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 (ăn′tē-săt′l-īt, ăn′tī-)
Directed against enemy satellites: antisatellite weapons.


(Military) (of a weapon) designed to destroy satellites


(ˌæn tiˈsæt lˌaɪt, ˈæn taɪ-)

(of a weapon) designed to destroy an enemy's orbiting satellite.
ThesaurusAntonymsRelated WordsSynonymsLegend:
Adj.1.antisatellite - of or relating to a system to destroy satellites in orbitantisatellite - of or relating to a system to destroy satellites in orbit; "antisatellite weapons"
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References in periodicals archive ?
Coats has stated in his report that in the era of global space expansion, some countries, such as Russia and China are seeking to create antisatellite weapons (ASAT) to reduce the military effectiveness of US (and its allies') forces on the ground, Sputnik reported.
The AntiSatellite Capability of the Phased Adaptive Approach Missile Defense System, Federation of American Scientists Public Interest Report, Winter.
Carter also cited US concerns about Chinese and Russian efforts to develop antisatellite weapons that could destroy critical US national security satellites, citing China's 2007 antisatellite test that created over 3,000 pieces of debris.
For example, China conducted successful antisatellite missile tests in 2007 and 2014.
Navy blockading capacity, developing irregular warfare capacity among China's minority populations, and developing antisatellite weaponry.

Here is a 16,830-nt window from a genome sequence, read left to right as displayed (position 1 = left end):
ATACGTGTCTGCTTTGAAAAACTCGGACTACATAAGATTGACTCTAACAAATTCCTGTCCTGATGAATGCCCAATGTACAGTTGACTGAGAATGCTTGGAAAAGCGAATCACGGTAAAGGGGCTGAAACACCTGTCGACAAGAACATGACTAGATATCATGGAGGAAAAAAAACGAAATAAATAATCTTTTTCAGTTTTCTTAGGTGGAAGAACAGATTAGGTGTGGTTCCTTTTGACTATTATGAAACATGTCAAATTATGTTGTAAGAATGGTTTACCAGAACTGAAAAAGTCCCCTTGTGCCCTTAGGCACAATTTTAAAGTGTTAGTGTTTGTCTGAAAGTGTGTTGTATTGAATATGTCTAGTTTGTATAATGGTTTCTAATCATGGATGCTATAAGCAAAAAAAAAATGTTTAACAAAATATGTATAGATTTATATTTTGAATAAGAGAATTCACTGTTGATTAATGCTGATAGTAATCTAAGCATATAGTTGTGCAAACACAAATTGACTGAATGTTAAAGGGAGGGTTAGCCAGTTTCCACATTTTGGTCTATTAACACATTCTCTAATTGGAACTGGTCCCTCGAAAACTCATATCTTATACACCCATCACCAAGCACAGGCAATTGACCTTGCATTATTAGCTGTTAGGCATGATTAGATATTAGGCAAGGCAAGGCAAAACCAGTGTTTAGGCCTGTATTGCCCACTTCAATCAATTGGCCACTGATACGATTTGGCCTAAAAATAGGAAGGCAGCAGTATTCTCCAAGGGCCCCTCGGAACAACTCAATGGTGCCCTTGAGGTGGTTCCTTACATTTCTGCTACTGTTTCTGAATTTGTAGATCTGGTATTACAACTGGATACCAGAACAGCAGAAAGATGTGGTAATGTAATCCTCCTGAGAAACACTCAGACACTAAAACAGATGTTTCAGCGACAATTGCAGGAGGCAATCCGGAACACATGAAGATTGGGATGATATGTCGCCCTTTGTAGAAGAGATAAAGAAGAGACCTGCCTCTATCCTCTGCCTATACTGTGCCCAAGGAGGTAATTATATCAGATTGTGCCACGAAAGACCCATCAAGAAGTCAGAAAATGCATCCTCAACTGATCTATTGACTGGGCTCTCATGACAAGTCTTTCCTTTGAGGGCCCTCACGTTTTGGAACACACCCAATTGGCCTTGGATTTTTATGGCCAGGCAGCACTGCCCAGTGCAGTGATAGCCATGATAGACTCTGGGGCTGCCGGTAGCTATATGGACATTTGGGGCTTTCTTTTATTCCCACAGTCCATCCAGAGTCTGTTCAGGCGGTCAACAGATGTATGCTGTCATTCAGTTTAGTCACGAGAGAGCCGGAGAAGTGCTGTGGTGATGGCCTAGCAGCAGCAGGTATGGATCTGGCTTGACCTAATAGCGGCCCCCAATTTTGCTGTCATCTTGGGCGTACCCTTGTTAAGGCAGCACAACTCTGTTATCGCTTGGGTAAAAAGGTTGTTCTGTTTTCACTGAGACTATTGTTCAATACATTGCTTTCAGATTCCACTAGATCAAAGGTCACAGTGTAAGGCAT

Early in the movie Gravity, a Russian antisatellite missile test unleashes a cloud of debris that shreds the International Space Station.
2) In fact, the anticipation of this launch had sparked reports in the United States that China would be testing an antisatellite (ASAT) missile that might be able to attack US global positioning system (GPS) navigation satellites orbiting at an altitude of 20,000 kilometers (km).
China's new antisatellite (ASAT) capability demonstrated that the People's Republic of China (PRC) had the means to launch the weapon in an offensive manner against US or allied space assets.
With the new Strategic Arms Reduction Treaty in place, the countries should expand negotiations to include cyber and space, by agreeing not to be the first to attack the other's critical computer networks and not to use nuclear or antisatellite weapons against the other.
China's space program is controlled by the People's Liberation Army (PLA), which is steadily gaining experience in remote communication and measurement, missile technology, and antisatellite warfare through missions like Chang'e 2.
The spent rocket was a leftover from China's test of an antisatellite weapon in 2007.
For example, it is in the common interest to avoid actions that create space debris and threaten the environment of outer space, such as the January 2007 Chinese test of an antisatellite device or the February 2008 U.